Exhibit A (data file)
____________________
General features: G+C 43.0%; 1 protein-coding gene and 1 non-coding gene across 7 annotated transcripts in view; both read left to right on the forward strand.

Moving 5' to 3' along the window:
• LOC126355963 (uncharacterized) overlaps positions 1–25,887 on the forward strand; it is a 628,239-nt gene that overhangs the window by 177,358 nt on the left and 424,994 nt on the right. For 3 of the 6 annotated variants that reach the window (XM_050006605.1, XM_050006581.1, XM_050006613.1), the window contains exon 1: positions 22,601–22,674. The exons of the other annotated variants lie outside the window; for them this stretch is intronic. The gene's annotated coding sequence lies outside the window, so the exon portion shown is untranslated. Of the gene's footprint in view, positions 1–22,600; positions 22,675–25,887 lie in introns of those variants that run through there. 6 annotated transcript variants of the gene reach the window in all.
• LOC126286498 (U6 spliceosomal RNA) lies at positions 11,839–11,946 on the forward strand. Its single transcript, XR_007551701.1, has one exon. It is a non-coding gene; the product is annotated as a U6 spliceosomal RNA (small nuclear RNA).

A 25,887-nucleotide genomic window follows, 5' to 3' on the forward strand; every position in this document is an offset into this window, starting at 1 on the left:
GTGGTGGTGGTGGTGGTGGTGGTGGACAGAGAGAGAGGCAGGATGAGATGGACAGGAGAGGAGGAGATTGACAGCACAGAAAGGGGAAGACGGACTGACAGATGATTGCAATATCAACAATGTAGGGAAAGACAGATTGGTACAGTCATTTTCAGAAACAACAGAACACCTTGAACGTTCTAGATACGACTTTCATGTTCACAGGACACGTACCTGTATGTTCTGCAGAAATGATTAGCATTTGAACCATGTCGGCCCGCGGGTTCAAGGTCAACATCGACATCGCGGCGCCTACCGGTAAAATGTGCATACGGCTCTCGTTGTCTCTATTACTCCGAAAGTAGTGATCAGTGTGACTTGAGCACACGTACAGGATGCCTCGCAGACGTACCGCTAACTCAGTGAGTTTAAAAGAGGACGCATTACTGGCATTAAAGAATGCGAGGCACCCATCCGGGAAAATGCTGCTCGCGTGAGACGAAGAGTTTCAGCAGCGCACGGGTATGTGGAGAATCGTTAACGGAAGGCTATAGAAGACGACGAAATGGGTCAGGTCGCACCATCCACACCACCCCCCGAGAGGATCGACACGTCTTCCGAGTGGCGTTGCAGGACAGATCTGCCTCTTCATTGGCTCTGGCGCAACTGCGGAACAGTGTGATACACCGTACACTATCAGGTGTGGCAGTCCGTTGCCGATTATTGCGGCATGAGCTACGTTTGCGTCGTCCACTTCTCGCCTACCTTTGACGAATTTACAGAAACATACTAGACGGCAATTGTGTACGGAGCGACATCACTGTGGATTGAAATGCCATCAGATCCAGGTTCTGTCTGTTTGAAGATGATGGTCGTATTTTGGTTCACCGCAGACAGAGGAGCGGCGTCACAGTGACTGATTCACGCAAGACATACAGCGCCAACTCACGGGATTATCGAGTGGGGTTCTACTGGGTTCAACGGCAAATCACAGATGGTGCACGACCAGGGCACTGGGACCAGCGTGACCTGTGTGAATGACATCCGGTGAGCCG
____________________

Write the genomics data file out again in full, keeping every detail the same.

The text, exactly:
General features: G+C 43.0%; 1 protein-coding gene and 1 non-coding gene across 7 annotated transcripts in view; both read left to right on the forward strand.

Moving 5' to 3' along the window:
• LOC126355963 (uncharacterized) overlaps positions 1–25,887 on the forward strand; it is a 628,239-nt gene that overhangs the window by 177,358 nt on the left and 424,994 nt on the right. For 3 of the 6 annotated variants that reach the window (XM_050006605.1, XM_050006581.1, XM_050006613.1), the window contains exon 1: positions 22,601–22,674. The exons of the other annotated variants lie outside the window; for them this stretch is intronic. The gene's annotated coding sequence lies outside the window, so the exon portion shown is untranslated. Of the gene's footprint in view, positions 1–22,600; positions 22,675–25,887 lie in introns of those variants that run through there. 6 annotated transcript variants of the gene reach the window in all.
• LOC126286498 (U6 spliceosomal RNA) lies at positions 11,839–11,946 on the forward strand. Its single transcript, XR_007551701.1, has one exon. It is a non-coding gene; the product is annotated as a U6 spliceosomal RNA (small nuclear RNA).

A 25,887-nucleotide genomic window follows, 5' to 3' on the forward strand; every position in this document is an offset into this window, starting at 1 on the left:
GTGGTGGTGGTGGTGGTGGTGGTGGACAGAGAGAGAGGCAGGATGAGATGGACAGGAGAGGAGGAGATTGACAGCACAGAAAGGGGAAGACGGACTGACAGATGATTGCAATATCAACAATGTAGGGAAAGACAGATTGGTACAGTCATTTTCAGAAACAACAGAACACCTTGAACGTTCTAGATACGACTTTCATGTTCACAGGACACGTACCTGTATGTTCTGCAGAAATGATTAGCATTTGAACCATGTCGGCCCGCGGGTTCAAGGTCAACATCGACATCGCGGCGCCTACCGGTAAAATGTGCATACGGCTCTCGTTGTCTCTATTACTCCGAAAGTAGTGATCAGTGTGACTTGAGCACACGTACAGGATGCCTCGCAGACGTACCGCTAACTCAGTGAGTTTAAAAGAGGACGCATTACTGGCATTAAAGAATGCGAGGCACCCATCCGGGAAAATGCTGCTCGCGTGAGACGAAGAGTTTCAGCAGCGCACGGGTATGTGGAGAATCGTTAACGGAAGGCTATAGAAGACGACGAAATGGGTCAGGTCGCACCATCCACACCACCCCCCGAGAGGATCGACACGTCTTCCGAGTGGCGTTGCAGGACAGATCTGCCTCTTCATTGGCTCTGGCGCAACTGCGGAACAGTGTGATACACCGTACACTATCAGGTGTGGCAGTCCGTTGCCGATTATTGCGGCATGAGCTACGTTTGCGTCGTCCACTTCTCGCCTACCTTTGACGAATTTACAGAAACATACTAGACGGCAATTGTGTACGGAGCGACATCACTGTGGATTGAAATGCCATCAGATCCAGGTTCTGTCTGTTTGAAGATGATGGTCGTATTTTGGTTCACCGCAGACAGAGGAGCGGCGTCACAGTGACTGATTCACGCAAGACATACAGCGCCAACTCACGGGATTATCGAGTGGGGTTCTACTGGGTTCAACGGCAAATCACAGATGGTGCACGACCAGGGCACTGGGACCAGCGTGACCTGTGTGAATGACATCCGGTGAGCCG